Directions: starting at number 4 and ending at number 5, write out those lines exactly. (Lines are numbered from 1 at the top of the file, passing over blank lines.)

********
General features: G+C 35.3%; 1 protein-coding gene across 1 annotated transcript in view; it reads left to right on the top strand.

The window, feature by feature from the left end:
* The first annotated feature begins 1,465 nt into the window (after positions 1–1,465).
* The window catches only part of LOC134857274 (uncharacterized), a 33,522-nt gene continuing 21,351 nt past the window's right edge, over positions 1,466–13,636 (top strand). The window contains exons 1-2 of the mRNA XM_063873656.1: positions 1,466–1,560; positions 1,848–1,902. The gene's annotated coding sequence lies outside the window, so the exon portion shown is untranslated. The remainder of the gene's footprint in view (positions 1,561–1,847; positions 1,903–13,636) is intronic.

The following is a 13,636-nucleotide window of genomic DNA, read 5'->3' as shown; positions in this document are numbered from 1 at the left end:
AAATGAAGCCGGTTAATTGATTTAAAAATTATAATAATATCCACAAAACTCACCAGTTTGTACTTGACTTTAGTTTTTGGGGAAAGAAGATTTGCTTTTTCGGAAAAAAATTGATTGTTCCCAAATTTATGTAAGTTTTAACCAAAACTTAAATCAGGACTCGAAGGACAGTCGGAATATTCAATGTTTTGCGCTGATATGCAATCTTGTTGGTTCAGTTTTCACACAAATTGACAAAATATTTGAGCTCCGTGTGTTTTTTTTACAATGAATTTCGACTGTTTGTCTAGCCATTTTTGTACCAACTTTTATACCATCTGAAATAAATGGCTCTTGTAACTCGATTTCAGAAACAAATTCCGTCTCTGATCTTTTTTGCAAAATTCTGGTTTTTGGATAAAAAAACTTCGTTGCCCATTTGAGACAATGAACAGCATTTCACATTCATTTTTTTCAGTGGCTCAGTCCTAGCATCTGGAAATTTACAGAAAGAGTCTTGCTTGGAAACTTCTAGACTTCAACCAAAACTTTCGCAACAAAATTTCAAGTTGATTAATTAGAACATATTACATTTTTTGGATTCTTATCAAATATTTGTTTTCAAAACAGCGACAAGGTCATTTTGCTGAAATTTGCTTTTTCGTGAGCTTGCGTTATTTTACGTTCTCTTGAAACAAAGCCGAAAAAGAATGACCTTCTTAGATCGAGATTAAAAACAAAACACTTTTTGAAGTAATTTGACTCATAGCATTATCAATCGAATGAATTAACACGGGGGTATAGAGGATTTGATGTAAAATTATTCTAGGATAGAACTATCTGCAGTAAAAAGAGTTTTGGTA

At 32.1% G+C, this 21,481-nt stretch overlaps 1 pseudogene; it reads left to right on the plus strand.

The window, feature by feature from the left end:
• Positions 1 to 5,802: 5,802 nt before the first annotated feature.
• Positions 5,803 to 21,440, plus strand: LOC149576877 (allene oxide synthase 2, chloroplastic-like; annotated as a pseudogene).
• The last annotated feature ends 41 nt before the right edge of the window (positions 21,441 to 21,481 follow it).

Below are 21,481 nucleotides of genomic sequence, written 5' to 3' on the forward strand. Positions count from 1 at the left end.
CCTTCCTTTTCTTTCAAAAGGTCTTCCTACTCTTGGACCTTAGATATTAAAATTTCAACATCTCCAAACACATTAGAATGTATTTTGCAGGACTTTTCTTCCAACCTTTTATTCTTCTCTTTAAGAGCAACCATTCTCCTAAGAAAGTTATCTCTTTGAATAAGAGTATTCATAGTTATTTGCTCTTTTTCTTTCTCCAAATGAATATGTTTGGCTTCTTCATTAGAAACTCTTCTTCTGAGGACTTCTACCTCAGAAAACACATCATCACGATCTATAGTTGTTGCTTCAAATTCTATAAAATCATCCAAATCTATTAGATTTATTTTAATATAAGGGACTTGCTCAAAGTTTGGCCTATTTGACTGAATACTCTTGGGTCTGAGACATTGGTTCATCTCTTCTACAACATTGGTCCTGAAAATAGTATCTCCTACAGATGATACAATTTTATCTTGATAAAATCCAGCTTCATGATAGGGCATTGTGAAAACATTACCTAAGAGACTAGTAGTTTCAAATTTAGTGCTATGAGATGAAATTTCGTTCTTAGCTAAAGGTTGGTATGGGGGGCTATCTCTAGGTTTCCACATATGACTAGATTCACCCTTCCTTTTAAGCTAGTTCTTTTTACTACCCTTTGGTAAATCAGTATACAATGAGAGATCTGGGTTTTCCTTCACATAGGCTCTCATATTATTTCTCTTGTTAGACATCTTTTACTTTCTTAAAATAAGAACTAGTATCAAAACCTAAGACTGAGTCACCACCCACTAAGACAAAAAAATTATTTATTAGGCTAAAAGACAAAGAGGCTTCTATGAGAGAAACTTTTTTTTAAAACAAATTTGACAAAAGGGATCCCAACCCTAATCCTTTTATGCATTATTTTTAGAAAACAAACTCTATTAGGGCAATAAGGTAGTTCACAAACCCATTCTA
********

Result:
* The window catches only part of LOC134857274 (uncharacterized), a 33,522-nt gene continuing 21,351 nt past the window's right edge, over positions 1,466–13,636 (top strand). The window contains exons 1-2 of the mRNA XM_063873656.1: positions 1,466–1,560; positions 1,848–1,902. The gene's annotated coding sequence lies outside the window, so the exon portion shown is untranslated. The remainder of the gene's footprint in view (positions 1,561–1,847; positions 1,903–13,636) is intronic.

The following is a 13,636-nucleotide window of genomic DNA, read 5'->3' as shown; positions in this document are numbered from 1 at the left end: